latest news downloads
Intra-articular injections are routinely performed in physicians' offices, typically with a mix of steroid and anesthetic medications. Recent studies, however, have shown potential chondrocyte toxicity when local anesthetics are used for intra-articular purposes.[1-5]
In Vivo Effects of A Single Intra-articular Injection of 0.5% Bupivacaine on Articular Cartilage
Chu CR, Coyle CH, Chu CT, et al
Chu and colleagues at the University of Pittsburgh performed an in vivo study in 48 rats to compare the effects of intra-articular injections of preservative-free 0.5% bupivacaine with those of 0.9% normal saline solution (negative control) and 0.6 mg/mL monoiodoacetate (positive control).
Animals received injections of the negative control solution into 1 stifle joint (analogous to the human knee joint) and either bupivacaine or monoiodoacetate in the contralateral joint. The joints were evaluated at 1 week, 4 weeks, 12 weeks, and 6 months on the basis of anatomical examination, histologic findings, surface chondrocyte viability, and chondrocyte cell density.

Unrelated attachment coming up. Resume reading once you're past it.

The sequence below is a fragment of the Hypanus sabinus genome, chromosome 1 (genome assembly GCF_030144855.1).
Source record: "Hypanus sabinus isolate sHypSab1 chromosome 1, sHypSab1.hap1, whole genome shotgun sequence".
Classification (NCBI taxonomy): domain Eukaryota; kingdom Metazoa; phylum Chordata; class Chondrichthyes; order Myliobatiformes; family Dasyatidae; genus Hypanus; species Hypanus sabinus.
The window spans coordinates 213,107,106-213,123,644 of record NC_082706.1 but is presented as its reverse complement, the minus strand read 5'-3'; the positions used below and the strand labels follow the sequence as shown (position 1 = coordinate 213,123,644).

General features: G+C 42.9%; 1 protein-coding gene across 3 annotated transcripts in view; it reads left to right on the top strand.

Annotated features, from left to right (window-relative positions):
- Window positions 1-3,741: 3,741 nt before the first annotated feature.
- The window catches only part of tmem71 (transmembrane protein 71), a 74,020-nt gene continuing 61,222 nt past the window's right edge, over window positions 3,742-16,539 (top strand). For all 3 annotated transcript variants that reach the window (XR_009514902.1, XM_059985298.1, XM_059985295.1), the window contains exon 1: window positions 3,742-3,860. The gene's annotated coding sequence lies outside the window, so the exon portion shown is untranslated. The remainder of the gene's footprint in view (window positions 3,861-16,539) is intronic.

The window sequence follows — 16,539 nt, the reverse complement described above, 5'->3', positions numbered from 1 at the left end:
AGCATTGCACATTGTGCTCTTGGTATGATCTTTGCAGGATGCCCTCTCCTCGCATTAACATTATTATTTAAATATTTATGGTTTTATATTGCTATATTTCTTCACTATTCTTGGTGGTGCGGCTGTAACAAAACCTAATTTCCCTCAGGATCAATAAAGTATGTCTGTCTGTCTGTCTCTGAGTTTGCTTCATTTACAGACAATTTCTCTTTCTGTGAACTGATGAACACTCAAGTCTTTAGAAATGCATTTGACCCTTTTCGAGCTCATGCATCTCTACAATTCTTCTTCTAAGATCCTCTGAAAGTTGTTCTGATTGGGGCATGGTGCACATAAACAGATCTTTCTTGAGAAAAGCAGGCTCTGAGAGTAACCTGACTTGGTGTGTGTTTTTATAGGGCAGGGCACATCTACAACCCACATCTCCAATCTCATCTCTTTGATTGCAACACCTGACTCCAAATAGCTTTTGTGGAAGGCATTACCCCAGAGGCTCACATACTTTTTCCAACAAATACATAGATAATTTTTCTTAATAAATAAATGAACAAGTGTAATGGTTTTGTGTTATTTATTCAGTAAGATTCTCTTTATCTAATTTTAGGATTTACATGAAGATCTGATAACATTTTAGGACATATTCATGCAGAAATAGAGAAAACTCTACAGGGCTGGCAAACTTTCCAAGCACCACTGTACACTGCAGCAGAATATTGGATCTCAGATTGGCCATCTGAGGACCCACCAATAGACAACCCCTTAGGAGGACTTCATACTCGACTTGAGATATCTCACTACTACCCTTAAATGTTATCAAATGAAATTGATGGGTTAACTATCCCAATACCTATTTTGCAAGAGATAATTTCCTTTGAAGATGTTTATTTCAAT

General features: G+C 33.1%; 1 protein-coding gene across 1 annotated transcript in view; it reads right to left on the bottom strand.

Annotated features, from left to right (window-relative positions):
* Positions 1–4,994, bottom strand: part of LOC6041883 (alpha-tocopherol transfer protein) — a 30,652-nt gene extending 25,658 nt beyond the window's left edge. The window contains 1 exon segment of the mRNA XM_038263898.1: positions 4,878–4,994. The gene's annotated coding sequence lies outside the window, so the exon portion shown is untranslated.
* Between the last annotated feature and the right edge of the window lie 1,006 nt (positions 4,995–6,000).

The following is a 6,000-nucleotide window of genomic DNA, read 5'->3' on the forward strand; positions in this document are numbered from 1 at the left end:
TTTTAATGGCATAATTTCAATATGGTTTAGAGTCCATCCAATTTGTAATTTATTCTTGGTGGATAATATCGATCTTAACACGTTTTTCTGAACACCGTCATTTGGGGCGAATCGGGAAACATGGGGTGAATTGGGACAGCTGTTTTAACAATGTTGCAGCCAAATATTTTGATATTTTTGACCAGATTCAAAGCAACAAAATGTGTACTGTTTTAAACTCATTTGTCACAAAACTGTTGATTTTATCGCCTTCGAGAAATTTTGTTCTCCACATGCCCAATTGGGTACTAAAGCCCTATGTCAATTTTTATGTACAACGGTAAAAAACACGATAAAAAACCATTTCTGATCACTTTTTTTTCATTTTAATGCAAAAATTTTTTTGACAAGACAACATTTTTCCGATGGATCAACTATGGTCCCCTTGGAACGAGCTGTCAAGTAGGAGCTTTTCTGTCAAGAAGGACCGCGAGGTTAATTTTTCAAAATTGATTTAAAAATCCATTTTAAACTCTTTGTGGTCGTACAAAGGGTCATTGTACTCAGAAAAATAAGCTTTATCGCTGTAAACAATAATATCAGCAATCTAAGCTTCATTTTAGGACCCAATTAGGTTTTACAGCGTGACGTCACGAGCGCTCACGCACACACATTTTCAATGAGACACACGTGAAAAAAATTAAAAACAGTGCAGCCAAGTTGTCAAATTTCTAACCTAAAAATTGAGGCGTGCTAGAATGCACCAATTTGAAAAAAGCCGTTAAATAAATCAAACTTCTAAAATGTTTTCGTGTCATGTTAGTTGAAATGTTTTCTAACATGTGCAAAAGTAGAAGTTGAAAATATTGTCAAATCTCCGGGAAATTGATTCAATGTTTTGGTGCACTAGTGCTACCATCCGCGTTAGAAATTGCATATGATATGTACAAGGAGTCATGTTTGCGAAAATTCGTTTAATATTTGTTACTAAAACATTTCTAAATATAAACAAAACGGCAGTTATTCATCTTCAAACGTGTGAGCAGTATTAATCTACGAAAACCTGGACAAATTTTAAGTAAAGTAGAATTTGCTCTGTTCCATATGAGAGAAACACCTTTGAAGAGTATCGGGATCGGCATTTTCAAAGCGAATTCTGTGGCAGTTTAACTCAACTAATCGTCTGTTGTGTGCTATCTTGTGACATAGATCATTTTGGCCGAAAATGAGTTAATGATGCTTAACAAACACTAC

At 6 months, chondrocyte cell density decreased by up to 50% in the bupivacaine group compared with the saline group (P ? .01). However, no significant differences were noted on gross and microscopic examination, histologic appearance, or surface chondrocyte viability.
In the monoiodoacetate group, up to 87% of superficial chondrocytes were lost after the first week. Furthermore, 60% of rats in the monoiodoacetate group had significant cartilage erosion, with full thickness chondrocyte loss and fibrosis at 6 months.
This study demonstrates in vivo the potential chondrotoxicity associated with intra-articular bupivacaine use. Although these findings seem to be subtle and are probably subclinical after just 1 injection, they indicate the possible spectrum of iatrogenic injury that may be caused by repeated injections of local anesthetics commonly used to treat articular pain. Current literature would suggest that physicians exercise caution when using high-dose, intra-articular local anesthetics, particularly when given with a corticosteroid.[1-5] Future comparative studies of arthritic knee joints and different anesthetics, with and without the use of steroids, in repeated injections would help to further delineate the clinical ramifications of such use.